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Dealing with Anxiety

“Faith ends where worry begins, and worry ends where faith begins.” George Mueller

I laughed when I saw this blog topic. It was a night when I felt anxious…overwhelmed. My mind’s gears were grinding, but without oil, there was no synchronization. Just a series of clogged wheels grinding, shredding each other and casting out steel threads this way and that.

Anxiety arises from a variety of situations, both internal and external, such as:

  • perfectionism
  • life changes such as a wedding, birth, death or divorce
  • parenting challenges or wayward children
  • depleted financial, time, or energy resources to deal with interruptions, emergencies, monetary demands
  • conflict
  • lack of boundary-setting for our own restoration and renewal or
  • chemical imbalances, requiring medication just as a diabetic needs insulin

Anxiety is common among us humans. According to the Anxiety and Depression Association of America (ADAA), anxiety disorders affect one in eight children; and are the most common mental illness in the US. They impact eighteen percent—almost one in five–of Americans over eighteen, or 40 million adults.

AnxietySo, how shall we deal with our anxiety?

Peter tells us to “Cast all your anxiety on him because he cares for you.” I Peter 5:7

When I feel that inner disquiet, I’m encouraged to go to God first, asking for his peace and wisdom as I seek the root of my turmoil. Too often I go to God as a last resort, rather than the first.

Asking God for wisdom and insight, I ask myself several questions:

  1. Is a physical problem impacting my mood? I’ve suffered from severe allergies. I may need to avoid sugar, or stay off the grass, to reduce my chemically-caused anxiety.
  2. Am I fatigued? Psychotherapist Arch Hart describes asking depressed patients to add 15 minutes of sleep a night for 5-7 days, then 30 minutes, adding until they feel no extra benefit. After a few weeks of increased sleep their anxiety is often gone. (The Hidden Link between Adrenalin & Stress, Dr. Archibald D. Hart, 1988)
  3. Have I started, or stopped, a prescription? I may need to ask my doctor to change or adjust the medication.
  4. Is this a spiritual issue? Am I disobeying something I feel God is directing me to/not to do?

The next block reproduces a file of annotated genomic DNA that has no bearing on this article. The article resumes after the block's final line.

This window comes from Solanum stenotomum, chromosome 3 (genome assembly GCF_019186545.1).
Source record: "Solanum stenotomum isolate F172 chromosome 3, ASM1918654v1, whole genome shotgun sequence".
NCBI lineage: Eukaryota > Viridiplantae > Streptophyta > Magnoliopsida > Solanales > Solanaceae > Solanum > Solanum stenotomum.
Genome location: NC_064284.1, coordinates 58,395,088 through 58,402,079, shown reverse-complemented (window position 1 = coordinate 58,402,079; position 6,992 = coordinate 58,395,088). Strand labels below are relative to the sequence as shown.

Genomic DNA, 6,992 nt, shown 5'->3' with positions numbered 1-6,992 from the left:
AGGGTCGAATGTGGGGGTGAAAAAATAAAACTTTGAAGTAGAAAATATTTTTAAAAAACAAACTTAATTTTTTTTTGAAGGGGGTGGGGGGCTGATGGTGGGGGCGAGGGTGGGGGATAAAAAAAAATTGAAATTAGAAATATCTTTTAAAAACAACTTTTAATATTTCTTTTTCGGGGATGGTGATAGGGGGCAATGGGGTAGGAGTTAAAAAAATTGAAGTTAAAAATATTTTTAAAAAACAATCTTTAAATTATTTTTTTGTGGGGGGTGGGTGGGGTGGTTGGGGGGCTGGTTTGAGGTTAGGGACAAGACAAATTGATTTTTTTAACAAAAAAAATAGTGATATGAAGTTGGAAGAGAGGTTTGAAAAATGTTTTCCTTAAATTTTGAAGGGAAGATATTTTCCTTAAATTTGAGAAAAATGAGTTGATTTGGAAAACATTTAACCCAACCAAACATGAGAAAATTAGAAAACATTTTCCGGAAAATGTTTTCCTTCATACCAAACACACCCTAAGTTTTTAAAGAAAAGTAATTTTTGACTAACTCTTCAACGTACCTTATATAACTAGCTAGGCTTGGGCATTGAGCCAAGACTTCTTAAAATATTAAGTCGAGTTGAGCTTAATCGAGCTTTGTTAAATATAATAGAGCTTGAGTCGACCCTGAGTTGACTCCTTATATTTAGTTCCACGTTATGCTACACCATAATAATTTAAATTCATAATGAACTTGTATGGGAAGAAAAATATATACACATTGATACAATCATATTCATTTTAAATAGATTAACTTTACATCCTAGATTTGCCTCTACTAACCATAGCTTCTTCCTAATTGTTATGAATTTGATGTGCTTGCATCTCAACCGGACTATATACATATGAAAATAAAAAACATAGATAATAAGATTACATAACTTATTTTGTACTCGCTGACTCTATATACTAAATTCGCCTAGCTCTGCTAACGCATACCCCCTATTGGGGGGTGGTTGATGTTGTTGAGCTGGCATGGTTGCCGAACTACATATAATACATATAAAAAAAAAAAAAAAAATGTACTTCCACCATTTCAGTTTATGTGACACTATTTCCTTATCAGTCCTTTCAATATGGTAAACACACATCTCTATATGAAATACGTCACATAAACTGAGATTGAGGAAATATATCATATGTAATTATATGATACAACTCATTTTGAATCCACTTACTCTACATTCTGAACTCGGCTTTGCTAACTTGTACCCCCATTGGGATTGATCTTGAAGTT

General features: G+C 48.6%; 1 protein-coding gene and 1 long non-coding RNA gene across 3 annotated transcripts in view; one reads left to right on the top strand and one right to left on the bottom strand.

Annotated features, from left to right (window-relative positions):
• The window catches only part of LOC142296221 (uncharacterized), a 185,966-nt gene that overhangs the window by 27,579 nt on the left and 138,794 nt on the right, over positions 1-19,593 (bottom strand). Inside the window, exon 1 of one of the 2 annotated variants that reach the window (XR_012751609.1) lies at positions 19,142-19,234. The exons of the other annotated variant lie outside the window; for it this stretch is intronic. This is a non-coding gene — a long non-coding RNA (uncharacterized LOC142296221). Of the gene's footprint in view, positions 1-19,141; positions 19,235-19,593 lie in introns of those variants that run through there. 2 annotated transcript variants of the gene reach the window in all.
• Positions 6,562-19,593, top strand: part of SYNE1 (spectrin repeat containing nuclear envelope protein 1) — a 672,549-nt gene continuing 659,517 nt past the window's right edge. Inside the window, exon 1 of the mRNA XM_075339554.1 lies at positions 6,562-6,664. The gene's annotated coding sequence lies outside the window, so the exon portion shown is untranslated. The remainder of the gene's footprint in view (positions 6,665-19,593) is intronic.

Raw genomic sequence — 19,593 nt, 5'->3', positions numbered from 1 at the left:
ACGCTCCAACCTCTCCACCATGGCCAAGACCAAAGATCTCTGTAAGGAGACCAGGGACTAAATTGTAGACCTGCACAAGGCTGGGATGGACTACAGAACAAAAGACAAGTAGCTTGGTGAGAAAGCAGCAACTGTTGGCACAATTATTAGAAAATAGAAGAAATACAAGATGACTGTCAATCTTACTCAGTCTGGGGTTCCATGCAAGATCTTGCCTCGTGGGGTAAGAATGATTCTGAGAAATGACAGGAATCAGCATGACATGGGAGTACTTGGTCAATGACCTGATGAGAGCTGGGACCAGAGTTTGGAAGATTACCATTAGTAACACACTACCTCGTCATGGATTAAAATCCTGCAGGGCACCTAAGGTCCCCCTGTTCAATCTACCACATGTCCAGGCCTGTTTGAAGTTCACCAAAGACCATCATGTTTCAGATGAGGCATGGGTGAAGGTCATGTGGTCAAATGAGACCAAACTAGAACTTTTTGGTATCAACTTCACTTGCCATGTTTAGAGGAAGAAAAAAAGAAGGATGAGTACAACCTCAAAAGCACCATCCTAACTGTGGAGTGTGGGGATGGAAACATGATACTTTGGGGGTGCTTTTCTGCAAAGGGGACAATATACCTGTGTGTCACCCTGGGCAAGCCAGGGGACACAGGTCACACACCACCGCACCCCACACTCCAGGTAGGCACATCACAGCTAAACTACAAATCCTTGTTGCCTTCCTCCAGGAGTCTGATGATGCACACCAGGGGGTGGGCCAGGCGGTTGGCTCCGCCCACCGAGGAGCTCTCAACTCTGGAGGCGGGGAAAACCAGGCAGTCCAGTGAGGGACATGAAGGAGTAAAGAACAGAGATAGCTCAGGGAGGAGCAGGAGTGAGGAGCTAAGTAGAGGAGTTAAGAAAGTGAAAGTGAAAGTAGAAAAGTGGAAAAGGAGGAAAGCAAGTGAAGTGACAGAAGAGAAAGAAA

5. What am I feeding my mind? Does what I read or watch draw me closer to God or create dissatisfaction with my life? I’ve been convicted about a TV show I liked. This morning I removed it from my recording list because the show is filled with interactions, goals and desires that are not pleasing to my Father.
  6. Is there conflict I need to resolve? Have I done all I can to try to achieve reconciliation? If I have, do I need to release the brokenness? A long-time friend became upset with something I did and, even after I asked forgiveness, no longer wanted to be my friend. I’ve had to leave the outcome to God and trust him to deal with it in his time and way. Otherwise it will fester and cause anxiety in me.
  7. Is the problem or threat too big for me to even begin to solve? Is it simply beyond me? Do I need outside assistance, i.e. physicians, a financial consultant, a trusted friend, pastor or counselor? Or do I need to humbly yield to the circumstance and trust my Heavenly Father? When my first husband was terminally ill, I could not fix it, cure him, or make things right. I was there with and for him, and advocated for him where needed. Apart from that, I had to submit and trust God’s larger purpose and plan.

These steps usually help me deal with the anxiety that is part of life. What has helped you?

Lord, when doubts fill my mind, when my heart is in turmoil, quiet me and give me renewed hope and cheer.” Psalm 94:19 Living Bible (TLB)

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